Santa Ana Winds: An Ill Wind Blows

Over the years, it seems each Winter I hear of the Santa Ana winds blowing in California. I have simply known it to be an East to West wind confined to Southern California. But, this morning I noticed the winds are, in some places, in excess of 70 mph beyond California…like Utah, Nevada, Arizona, and Wyoming. An unfortunate, associated factor are wild fires and the devastation they cause. The attached links provide good information about the forces behind the Santa Ana winds (winds in general) and wildfires.

Ventura County Star Graphic

 

21
Oct
11

La Niña (Brrrrr!!!)

Well, they are out with it…the next wave of weather suggests the Pacific NW will be colder and wetter than normal. The NOAA site provides info re        La Niña (and, El Niño)

La Niña

13
Oct
11

Search & Rescue (SAR)…Time Considerations

Seems about this time of year with the change in the weather, I get into this ‘be prepared mode’. I probably go out into a wilderness setting more in the Spring and Summer, but the elements, light and the occasional lost hiker prompt me to at least share my concerns about being prepared and safe.

The just recent cases of an Oregon lady supposedly lost in the Mt. Hood Wilderness and the recovery/deceased of another woman in the nearby State of  Washington raised my awareness to an internal process in Search and Rescue (SAR) missions: The consulting with experts to evaluate your probable chances of survival given the factors: were you prepared (gear), do you have a history of knowing how to conduct yourself in the wilds, the weather, the terrain, your known health/fitness factors, etc.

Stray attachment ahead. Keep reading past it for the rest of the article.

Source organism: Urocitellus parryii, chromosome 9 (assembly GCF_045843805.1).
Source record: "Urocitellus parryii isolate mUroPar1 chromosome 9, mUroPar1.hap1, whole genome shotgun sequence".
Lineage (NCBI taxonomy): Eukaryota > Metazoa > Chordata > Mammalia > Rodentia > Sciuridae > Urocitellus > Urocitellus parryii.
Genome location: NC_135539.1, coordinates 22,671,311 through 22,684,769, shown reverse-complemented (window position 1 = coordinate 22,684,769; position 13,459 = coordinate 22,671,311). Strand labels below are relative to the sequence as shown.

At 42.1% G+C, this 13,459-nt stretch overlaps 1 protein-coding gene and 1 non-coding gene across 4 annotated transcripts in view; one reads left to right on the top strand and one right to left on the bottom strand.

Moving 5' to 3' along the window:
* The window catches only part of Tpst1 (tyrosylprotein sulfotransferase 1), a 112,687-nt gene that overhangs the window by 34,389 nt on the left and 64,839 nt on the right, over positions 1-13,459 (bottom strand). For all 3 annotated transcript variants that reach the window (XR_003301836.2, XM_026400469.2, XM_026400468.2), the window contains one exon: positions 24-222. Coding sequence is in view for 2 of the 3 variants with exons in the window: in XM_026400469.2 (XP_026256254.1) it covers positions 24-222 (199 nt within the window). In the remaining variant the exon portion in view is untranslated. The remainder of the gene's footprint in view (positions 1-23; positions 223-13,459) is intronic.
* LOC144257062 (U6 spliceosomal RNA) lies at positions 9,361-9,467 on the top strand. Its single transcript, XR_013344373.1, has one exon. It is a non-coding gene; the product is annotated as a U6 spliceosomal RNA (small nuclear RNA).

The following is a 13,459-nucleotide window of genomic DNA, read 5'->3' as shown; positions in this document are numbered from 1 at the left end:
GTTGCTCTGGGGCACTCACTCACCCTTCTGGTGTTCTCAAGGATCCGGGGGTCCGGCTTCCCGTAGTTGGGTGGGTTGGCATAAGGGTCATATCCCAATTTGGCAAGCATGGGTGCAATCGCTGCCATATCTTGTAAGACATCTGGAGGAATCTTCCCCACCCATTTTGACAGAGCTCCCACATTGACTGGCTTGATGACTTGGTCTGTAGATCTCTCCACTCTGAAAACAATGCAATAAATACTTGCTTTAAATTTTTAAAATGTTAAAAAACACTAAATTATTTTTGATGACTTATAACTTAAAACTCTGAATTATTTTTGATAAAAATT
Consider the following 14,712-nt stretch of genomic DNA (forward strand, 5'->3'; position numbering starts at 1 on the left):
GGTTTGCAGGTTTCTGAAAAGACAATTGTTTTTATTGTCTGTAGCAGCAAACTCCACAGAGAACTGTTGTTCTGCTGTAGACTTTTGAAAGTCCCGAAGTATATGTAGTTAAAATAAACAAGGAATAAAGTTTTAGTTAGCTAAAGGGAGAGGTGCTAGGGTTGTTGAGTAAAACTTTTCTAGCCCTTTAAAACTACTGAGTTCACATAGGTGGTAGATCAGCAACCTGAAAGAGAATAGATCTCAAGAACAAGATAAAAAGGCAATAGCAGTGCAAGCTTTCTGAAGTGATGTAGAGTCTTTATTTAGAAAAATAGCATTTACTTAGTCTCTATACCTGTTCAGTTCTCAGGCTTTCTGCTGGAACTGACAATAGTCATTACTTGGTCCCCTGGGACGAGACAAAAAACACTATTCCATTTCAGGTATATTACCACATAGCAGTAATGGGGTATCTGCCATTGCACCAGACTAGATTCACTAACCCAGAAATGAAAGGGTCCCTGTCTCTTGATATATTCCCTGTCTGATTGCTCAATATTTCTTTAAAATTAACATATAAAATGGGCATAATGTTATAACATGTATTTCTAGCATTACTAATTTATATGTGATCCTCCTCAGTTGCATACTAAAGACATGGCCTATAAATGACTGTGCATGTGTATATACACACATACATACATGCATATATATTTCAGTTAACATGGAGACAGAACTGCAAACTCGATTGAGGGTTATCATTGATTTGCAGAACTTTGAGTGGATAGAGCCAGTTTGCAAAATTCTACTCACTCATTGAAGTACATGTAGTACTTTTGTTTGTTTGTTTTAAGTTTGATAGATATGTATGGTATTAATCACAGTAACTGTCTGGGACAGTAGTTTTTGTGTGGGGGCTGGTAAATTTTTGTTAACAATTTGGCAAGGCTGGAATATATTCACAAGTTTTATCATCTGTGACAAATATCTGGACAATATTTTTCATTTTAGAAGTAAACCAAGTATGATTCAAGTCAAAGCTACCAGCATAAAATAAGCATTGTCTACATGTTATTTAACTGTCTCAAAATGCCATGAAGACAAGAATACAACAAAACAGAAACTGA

I want to share some very interesting stats and time line markers re the search and termination of the search should you become lost. The resources are very fascinating and should be read and shared.

OHSU Researchers Find Time Is Best Predictor Of Survival In Search And Rescue Missions (July 17, 2007)


Oregon Health & Science University emergency medicine researchers set out to develop a model that could be used by search and rescue teams to determine when a search and rescue (SAR) mission could be terminated without abandoning potential survivors. The model found time to be the most important variable in determining whether a person will be found alive. Ninety-nine percent of people found alive were found within the first 51 hours after being reported missing. Their findings are published in the most recent edition of Wilderness and Environmental Medicine.

The model found a high rate of survival for people found within 17 hours of first being reported missing, a moderate rate of survival for those missing between 17 and 51 hours, and a low rate of survival for individuals missing for more then 51 hours. The analysis also found people reported missing in May through October were less likely to survive, as were people older than 60. Individuals reported missing on land were more likely to be found alive than those reported missing from a water-based activity.” (Read the entire report)